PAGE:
Located just 2 stations away from Kyoto Station at the JR Inari Station, this shrine housed the famed and flaming red torii gates (鳥居) in the thousands all the way up the Inari mountain (稲荷山), promising a sight not to be missed. That’s how this sight got its name – Senbon Torii (千本鳥居), literally meaning thousands of torii gates.
But, before we get to that…
On a beautiful autumn day, we arrive at the entrance of Fushimi Inari Shrine, where young Japnese maple trees lined the avenue against clear blue skies and the Inari Mountain in the background.
There are 2 torii gates at the entrance, with the one located at the end of this avenue being the larger one. It was a good day – lots of sunshine, a cool temperature, and with the sky taking on a glowing blue, we were already snapping away along this stone avenue.
What’s different about this shrine are the many fox statues – each with a different face, and some bearing a key in their mouths, said to be for the granary. These foxes (狐 kitsune) are regarded by the Japanese people as messengers of Inari, the shinto god of rice.
Besides showing different expressions, these fox statues also take on different form and material.
The highlight of visiting Fushimi Inari is undoubtedly the tightly packed rows of flaming red torii gates, donated by individuals and corporations to the shrine. The donors’ name and the date of the donation were inscribed on the back of these magnificent red gates.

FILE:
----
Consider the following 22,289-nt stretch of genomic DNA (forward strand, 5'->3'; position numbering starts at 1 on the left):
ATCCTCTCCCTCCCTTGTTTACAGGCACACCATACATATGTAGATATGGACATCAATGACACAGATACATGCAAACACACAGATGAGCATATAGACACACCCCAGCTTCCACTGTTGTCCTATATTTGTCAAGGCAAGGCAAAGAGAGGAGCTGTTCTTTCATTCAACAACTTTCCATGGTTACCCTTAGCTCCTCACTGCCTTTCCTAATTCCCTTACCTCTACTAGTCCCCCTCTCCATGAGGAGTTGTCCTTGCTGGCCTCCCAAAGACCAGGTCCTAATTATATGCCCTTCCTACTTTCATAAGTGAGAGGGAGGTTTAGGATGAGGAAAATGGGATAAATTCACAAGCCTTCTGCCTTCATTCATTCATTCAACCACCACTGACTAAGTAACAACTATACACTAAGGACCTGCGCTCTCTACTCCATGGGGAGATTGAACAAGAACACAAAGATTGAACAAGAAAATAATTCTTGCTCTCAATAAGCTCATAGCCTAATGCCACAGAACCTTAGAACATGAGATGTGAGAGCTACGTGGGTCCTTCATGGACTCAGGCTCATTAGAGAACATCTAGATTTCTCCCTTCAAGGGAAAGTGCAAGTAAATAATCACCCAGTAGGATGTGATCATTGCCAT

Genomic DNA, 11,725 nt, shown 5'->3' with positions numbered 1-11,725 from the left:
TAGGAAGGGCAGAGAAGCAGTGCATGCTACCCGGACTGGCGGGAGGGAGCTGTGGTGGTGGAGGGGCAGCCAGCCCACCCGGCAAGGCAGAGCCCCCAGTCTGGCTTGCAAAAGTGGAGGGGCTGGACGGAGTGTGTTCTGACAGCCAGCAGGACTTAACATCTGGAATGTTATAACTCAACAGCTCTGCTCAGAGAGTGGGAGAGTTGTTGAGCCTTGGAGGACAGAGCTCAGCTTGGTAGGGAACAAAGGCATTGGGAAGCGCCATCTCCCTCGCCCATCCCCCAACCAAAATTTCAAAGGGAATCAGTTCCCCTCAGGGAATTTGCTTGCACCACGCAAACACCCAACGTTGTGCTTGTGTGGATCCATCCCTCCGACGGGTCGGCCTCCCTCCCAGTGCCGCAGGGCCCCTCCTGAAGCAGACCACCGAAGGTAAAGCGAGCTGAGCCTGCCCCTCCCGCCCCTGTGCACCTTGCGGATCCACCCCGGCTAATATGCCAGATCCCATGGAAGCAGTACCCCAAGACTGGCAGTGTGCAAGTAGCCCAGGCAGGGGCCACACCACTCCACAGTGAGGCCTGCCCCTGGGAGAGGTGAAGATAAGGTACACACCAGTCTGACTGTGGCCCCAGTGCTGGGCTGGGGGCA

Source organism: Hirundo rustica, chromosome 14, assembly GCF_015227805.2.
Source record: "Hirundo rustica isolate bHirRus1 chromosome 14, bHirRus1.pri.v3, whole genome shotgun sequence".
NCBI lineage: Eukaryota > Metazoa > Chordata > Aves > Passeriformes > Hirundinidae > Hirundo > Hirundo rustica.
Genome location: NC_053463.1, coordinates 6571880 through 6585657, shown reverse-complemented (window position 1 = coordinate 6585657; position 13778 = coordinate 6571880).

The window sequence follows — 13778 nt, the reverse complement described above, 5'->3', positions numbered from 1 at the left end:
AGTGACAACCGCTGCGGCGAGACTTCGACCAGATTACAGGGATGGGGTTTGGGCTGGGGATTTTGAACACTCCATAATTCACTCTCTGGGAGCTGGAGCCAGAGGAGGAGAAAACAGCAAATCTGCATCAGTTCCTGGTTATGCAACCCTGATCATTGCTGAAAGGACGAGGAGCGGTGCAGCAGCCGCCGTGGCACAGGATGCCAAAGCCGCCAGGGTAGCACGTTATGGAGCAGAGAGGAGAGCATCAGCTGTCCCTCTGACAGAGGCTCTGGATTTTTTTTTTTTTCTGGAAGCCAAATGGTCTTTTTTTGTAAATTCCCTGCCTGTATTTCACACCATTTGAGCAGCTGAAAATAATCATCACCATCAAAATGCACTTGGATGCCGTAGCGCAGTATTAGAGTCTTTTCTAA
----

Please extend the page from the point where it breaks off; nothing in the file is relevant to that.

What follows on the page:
After the initial stretch of tall torii gates, we came to 2 parallel rows of torii gates – placed much closer, and with its height much lower than their predecessors (about the height of a man). I would recommend taking the one on the right, which is slightly lower and longer than the one on the left.
As we walked through them, light from the setting sun streamed through the gaps between each torii gates and accentuated the eerie beauty of Senbon Torii. Somehow, the red seemed redder with the lush greenery surrounding these gates on the trek up the mountain. And I kept peering out between the gaps to look at the forest, half-expecting a fox to be hidden among the foliage.
After exiting from this stretch, you will reach a smaller shrine and see a map illustrating how the torii gates lead all the way up to the mountain. The trek would take 2 hours, and we decided to forego the climb for lunch and exploration around this area. We were at the spot with red wordings.
I liked the fox emas (狐絵馬) and how the Japanese people creatively added varied expressions to these wooden prayer boards.
Needing to hurry down, as the weather boded more rain that Autumn, we trekked back down and said our goodbyes to Fushimi Inari Taisha.
How to get to Senbon Torii in Fushimi Inari Shrine
- From Kyoto Station, take the JR Nara line (Platform 32, 33) to the JR Inari Station (稲荷駅). Exit the station and it’s right across the station.
- From Gion-Shijo Station, take the Keihan Main Line and alight at Fushimi Inari Station.